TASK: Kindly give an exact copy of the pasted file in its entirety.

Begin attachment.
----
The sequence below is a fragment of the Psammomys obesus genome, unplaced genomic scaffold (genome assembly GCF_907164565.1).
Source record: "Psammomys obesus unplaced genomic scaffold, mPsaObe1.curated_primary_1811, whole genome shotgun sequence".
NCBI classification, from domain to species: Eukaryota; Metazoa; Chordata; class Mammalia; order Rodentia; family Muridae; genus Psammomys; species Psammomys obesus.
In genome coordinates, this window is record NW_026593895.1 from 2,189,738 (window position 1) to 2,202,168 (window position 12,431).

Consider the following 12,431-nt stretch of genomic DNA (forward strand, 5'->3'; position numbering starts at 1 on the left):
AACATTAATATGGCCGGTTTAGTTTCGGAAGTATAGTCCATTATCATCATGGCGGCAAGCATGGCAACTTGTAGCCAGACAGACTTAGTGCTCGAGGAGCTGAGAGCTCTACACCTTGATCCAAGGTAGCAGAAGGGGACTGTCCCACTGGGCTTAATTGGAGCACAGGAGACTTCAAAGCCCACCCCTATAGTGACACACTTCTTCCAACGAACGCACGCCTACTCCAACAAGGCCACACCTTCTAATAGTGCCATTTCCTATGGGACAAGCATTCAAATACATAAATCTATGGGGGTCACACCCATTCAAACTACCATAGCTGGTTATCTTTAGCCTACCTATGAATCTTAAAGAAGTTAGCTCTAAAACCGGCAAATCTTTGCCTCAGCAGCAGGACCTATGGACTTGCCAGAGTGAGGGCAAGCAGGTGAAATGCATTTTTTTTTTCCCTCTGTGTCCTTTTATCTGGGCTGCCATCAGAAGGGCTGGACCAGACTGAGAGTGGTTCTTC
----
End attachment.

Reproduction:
The sequence below is a fragment of the Psammomys obesus genome, unplaced genomic scaffold (genome assembly GCF_907164565.1).
Source record: "Psammomys obesus unplaced genomic scaffold, mPsaObe1.curated_primary_1811, whole genome shotgun sequence".
NCBI classification, from domain to species: Eukaryota; Metazoa; Chordata; class Mammalia; order Rodentia; family Muridae; genus Psammomys; species Psammomys obesus.
In genome coordinates, this window is record NW_026593895.1 from 2,189,738 (window position 1) to 2,202,168 (window position 12,431).

Consider the following 12,431-nt stretch of genomic DNA (forward strand, 5'->3'; position numbering starts at 1 on the left):
AACATTAATATGGCCGGTTTAGTTTCGGAAGTATAGTCCATTATCATCATGGCGGCAAGCATGGCAACTTGTAGCCAGACAGACTTAGTGCTCGAGGAGCTGAGAGCTCTACACCTTGATCCAAGGTAGCAGAAGGGGACTGTCCCACTGGGCTTAATTGGAGCACAGGAGACTTCAAAGCCCACCCCTATAGTGACACACTTCTTCCAACGAACGCACGCCTACTCCAACAAGGCCACACCTTCTAATAGTGCCATTTCCTATGGGACAAGCATTCAAATACATAAATCTATGGGGGTCACACCCATTCAAACTACCATAGCTGGTTATCTTTAGCCTACCTATGAATCTTAAAGAAGTTAGCTCTAAAACCGGCAAATCTTTGCCTCAGCAGCAGGACCTATGGACTTGCCAGAGTGAGGGCAAGCAGGTGAAATGCATTTTTTTTTTCCCTCTGTGTCCTTTTATCTGGGCTGCCATCAGAAGGGCTGGACCAGACTGAGAGTGGTTCTTC